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    ABSTRACT: BACKGROUND: Although laparoscopic appendectomy is becoming the procedure of choice over open appendectomy in the treatment of appendicitis, its role in the elderly has not been widely studied. The objective of this study was to compare the 30-day outcomes after laparoscopic versus open for appendicitis in the elderly patients. METHODS: Using the American College of Surgeons National Surgical Quality Improvement Program (ACS/NSQIP) databases for years 2005-2009, 3,674 patients (age >65 years) who underwent an appendectomy for appendicitis were identified. Seventy-two percent of the procedures were performed laparoscopically. In addition to aggregate cohort analysis, propensity score 1:1 matching was used to minimize the treatment selection bias. The association between surgical approach and morbidity, mortality, and length of stay (LOS) were analyzed. RESULTS: In the aggregate cohort analysis, patients who underwent an open appendectomy had a higher rate of minor morbidity (9.3% vs. 4.5%; p < 0.001), overall morbidity (13.4% vs. 8.2%, p < 0.001), and mortality (2% vs. 0.9%, p = 0.003). However, in the matched cohort analysis, open appendectomy was only associated with a higher rate of minor morbidity (9.3% vs. 5.7%; p = 0.002) and overall morbidity (13.4% vs. 10.1%; p = 0.02) but similar mortality rates (2% vs. 1.5%; p = 0.313). In matched cohort analysis, open appendectomy also was associated with a higher rate of superficial surgical site infection (SSI) (3.8% vs. 1.4%; p < 0.001) and a lower rate of organ/space SSI (1.3% vs. 2.9%; p = 0.009). Laparoscopic appendectomy was associated with a shorter LOS in both aggregate and matched cohorts compared with open appendectomy (p < 0.001). CONCLUSIONS: Within ACS NSQIP hospitals, elderly patients benefited from a laparoscopic approach to appendicitis with regards to a shorter LOS and a lower minor and overall morbidity. Laparoscopic appendectomy was associated with lower superficial SSI and higher organ/space SSI rates.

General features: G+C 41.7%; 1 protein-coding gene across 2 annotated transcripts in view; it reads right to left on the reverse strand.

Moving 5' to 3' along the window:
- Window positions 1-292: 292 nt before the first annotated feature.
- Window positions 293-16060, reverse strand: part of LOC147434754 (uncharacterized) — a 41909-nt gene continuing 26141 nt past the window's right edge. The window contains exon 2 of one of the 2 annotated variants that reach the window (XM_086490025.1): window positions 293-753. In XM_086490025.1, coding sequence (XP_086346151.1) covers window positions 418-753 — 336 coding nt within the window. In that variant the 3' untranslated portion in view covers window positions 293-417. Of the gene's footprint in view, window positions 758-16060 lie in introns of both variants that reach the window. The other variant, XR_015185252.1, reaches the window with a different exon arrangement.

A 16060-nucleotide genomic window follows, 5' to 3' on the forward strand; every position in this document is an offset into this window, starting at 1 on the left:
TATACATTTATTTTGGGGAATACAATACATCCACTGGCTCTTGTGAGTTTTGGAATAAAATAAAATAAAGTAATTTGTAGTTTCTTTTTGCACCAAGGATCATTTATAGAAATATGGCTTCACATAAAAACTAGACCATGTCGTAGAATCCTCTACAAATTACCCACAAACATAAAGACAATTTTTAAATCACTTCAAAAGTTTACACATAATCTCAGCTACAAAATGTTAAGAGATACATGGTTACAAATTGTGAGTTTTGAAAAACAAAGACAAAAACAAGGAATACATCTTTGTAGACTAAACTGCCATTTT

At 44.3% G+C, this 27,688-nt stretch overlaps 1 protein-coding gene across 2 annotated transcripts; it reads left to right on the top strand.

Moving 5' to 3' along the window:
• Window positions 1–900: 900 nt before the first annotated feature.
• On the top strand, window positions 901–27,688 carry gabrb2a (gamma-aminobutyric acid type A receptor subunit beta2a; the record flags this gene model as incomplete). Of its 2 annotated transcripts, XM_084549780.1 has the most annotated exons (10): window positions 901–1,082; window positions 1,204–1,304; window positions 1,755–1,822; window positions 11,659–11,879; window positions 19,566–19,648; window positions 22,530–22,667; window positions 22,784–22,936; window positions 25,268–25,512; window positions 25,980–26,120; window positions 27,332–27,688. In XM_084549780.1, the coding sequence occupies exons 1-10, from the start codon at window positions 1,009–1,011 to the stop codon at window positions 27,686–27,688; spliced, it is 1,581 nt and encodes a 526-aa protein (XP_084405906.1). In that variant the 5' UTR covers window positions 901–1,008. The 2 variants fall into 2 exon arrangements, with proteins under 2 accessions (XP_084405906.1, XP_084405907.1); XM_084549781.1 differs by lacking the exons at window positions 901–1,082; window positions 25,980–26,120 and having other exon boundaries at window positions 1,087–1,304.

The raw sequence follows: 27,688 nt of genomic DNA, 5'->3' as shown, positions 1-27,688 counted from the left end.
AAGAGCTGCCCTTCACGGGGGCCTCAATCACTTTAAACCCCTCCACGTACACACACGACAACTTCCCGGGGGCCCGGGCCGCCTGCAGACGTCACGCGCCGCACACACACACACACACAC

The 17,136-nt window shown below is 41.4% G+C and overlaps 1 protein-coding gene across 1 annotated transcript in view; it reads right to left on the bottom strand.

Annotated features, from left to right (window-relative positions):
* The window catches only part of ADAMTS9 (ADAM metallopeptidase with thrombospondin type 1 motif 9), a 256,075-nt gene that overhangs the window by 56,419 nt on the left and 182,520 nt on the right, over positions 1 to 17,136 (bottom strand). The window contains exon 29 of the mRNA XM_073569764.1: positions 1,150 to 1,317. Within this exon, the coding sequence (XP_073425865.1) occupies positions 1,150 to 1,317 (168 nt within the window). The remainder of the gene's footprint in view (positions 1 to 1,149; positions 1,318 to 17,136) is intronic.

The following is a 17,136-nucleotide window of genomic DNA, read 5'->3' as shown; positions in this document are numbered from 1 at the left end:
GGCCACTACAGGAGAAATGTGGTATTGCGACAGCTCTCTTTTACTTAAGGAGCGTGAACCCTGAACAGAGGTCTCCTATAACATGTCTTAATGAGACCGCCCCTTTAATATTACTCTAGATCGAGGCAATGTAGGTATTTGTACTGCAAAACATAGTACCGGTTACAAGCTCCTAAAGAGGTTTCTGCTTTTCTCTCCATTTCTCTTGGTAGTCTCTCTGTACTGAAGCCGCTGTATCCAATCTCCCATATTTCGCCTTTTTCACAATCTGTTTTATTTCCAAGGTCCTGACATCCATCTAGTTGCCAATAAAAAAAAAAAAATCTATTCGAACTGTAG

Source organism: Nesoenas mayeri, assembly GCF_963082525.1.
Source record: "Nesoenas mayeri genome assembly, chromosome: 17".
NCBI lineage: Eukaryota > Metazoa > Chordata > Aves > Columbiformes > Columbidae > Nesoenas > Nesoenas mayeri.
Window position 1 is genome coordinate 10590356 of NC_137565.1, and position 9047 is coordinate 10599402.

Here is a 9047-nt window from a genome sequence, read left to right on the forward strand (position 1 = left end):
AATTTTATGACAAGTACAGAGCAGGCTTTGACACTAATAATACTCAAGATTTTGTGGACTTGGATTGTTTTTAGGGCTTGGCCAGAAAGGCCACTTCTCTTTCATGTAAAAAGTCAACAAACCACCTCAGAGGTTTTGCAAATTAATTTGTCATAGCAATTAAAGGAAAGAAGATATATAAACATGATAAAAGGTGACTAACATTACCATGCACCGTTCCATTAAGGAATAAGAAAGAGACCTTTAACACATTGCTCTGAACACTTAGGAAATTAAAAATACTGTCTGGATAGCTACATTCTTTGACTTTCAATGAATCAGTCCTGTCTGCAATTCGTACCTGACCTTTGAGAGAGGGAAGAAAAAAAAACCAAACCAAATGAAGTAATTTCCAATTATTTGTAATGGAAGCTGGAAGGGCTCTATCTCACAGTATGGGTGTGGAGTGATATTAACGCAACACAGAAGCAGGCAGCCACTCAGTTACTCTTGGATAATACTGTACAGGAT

Surgical Endoscopy 10/2012; · 3.43 Impact Factor